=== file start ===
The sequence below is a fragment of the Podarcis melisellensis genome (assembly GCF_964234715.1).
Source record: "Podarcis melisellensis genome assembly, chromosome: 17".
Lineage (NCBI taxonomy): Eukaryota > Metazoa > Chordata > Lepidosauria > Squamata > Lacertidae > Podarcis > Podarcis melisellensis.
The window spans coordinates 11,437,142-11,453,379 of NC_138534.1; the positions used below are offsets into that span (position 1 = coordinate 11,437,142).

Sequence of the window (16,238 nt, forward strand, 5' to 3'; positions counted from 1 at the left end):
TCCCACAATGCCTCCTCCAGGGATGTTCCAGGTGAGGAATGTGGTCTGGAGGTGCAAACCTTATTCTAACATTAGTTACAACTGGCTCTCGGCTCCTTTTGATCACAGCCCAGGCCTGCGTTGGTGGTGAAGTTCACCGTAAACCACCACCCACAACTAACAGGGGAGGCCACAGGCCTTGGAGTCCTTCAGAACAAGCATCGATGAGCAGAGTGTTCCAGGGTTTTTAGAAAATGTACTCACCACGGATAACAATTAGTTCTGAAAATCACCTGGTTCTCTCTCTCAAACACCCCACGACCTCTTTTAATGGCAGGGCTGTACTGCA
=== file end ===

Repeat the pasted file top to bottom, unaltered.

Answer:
The sequence below is a fragment of the Podarcis melisellensis genome (assembly GCF_964234715.1).
Source record: "Podarcis melisellensis genome assembly, chromosome: 17".
Lineage (NCBI taxonomy): Eukaryota > Metazoa > Chordata > Lepidosauria > Squamata > Lacertidae > Podarcis > Podarcis melisellensis.
The window spans coordinates 11,437,142-11,453,379 of NC_138534.1; the positions used below are offsets into that span (position 1 = coordinate 11,437,142).

Sequence of the window (16,238 nt, forward strand, 5' to 3'; positions counted from 1 at the left end):
TCCCACAATGCCTCCTCCAGGGATGTTCCAGGTGAGGAATGTGGTCTGGAGGTGCAAACCTTATTCTAACATTAGTTACAACTGGCTCTCGGCTCCTTTTGATCACAGCCCAGGCCTGCGTTGGTGGTGAAGTTCACCGTAAACCACCACCCACAACTAACAGGGGAGGCCACAGGCCTTGGAGTCCTTCAGAACAAGCATCGATGAGCAGAGTGTTCCAGGGTTTTTAGAAAATGTACTCACCACGGATAACAATTAGTTCTGAAAATCACCTGGTTCTCTCTCTCAAACACCCCACGACCTCTTTTAATGGCAGGGCTGTACTGCA